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Coho LHD

 
 

Coho life history diversity (LHD) video series

 

The MidCoast Watersheds Council is proud to present three short videos documenting habitat restoration in the Salmon River estuary on the central Oregon coast, and its benefits for salmon productivity.  Restoration of estuarine marshes here is more complete than in any other Oregon coastal estuary.  Early homesteaders diked and drained most of the marshes in the estuary and converted them to livestock pastures, but the estuary was not subjected to major dredging projects, nor extensive filling of former wetlands.  Restoration projects, therefore, mainly involved dike removal and re-establishment of native marsh vegetation and tidal channels.

Further information on the Salmon River Estuary Restoration effort can be found here:

The three videos reprise scientific talks given by specialists and researchers working in the estuary.

The first, “Salmon River Estuary:  40 years of Restoration” features Siuslaw National Forest staff hydrologist Kami Ellingson, who describes the restoration efforts, implemented between 1978 and 2017, concentrating on the physical and vegetative changes following the dike removals and other restoration actions. 

In the second video, “Increasing Salmon Populations by Restoring the Estuary” Fisheries Biologist Dr. Dan Bottom describes his research documenting increased use of the Salmon River estuarine marshes after restoration.  More juvenile Chinook Salmon used the estuary, over a longer season and for longer periods after restoration, and those fish contributed greatly to the population of returning adults.  Dr. Bottom describes this as a “Portfolio Effect” where life history diversity increased productivity and population resilience.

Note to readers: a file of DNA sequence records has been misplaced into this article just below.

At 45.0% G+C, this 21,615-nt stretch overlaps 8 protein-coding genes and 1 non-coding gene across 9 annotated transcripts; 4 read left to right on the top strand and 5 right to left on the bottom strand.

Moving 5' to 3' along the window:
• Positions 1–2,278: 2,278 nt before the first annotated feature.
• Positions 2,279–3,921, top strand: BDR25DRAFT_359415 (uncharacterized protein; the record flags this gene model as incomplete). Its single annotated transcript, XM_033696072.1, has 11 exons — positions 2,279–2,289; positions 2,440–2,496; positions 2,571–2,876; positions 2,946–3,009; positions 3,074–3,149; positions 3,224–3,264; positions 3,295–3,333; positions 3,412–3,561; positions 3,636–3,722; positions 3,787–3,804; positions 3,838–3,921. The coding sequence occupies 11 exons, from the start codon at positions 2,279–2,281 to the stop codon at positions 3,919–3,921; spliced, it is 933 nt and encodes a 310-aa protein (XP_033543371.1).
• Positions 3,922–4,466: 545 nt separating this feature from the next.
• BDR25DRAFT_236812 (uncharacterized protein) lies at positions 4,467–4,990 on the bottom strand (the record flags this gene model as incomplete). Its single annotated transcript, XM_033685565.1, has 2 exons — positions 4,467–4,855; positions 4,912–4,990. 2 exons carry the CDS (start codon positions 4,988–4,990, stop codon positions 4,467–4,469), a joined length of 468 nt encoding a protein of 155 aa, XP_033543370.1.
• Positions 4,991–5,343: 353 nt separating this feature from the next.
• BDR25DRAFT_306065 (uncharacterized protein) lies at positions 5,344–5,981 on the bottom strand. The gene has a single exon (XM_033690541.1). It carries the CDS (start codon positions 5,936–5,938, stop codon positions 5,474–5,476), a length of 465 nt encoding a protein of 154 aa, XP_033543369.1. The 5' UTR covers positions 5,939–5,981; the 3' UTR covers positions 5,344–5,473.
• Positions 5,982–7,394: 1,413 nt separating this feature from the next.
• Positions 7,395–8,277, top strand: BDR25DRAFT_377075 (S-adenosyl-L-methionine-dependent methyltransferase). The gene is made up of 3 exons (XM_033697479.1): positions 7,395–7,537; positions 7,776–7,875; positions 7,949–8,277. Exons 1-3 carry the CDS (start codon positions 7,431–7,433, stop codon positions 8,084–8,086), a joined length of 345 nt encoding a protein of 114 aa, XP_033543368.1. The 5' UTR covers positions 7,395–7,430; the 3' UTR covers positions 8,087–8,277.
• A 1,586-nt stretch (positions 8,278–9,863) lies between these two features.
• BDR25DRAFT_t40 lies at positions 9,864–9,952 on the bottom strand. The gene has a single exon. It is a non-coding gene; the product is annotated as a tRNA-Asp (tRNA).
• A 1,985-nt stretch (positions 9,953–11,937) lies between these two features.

In the third video, “Estuaries as Important Salmon Habitat:  Lessons Learned from Research in the Salmon River Estuary” ODFW researcher Kim Jones describes more recent research on estuarine rearing by juvenile Coho Salmon.  His team documented multiple patterns of seasonal estuarine rearing by juvenile Coho.  They used PIT-tagging of juvenile salmon, and isotopic ratios in the otoliths of returning adults  to determe patterns of estuarine use.  They found that from year to year, estuary-rearing Coho contributed 20% to 35% of the returning adults.

Taken together, these videos paint a clear picture of the importance of estuarine marshes as salmon habitat, and their role in increasing population productivity and resilience.  It should be noted that the Salmon River restoration projects were developed and funded for general ecosystem restoration, and the particular benefits to salmon were only discovered after the restoration was well under way.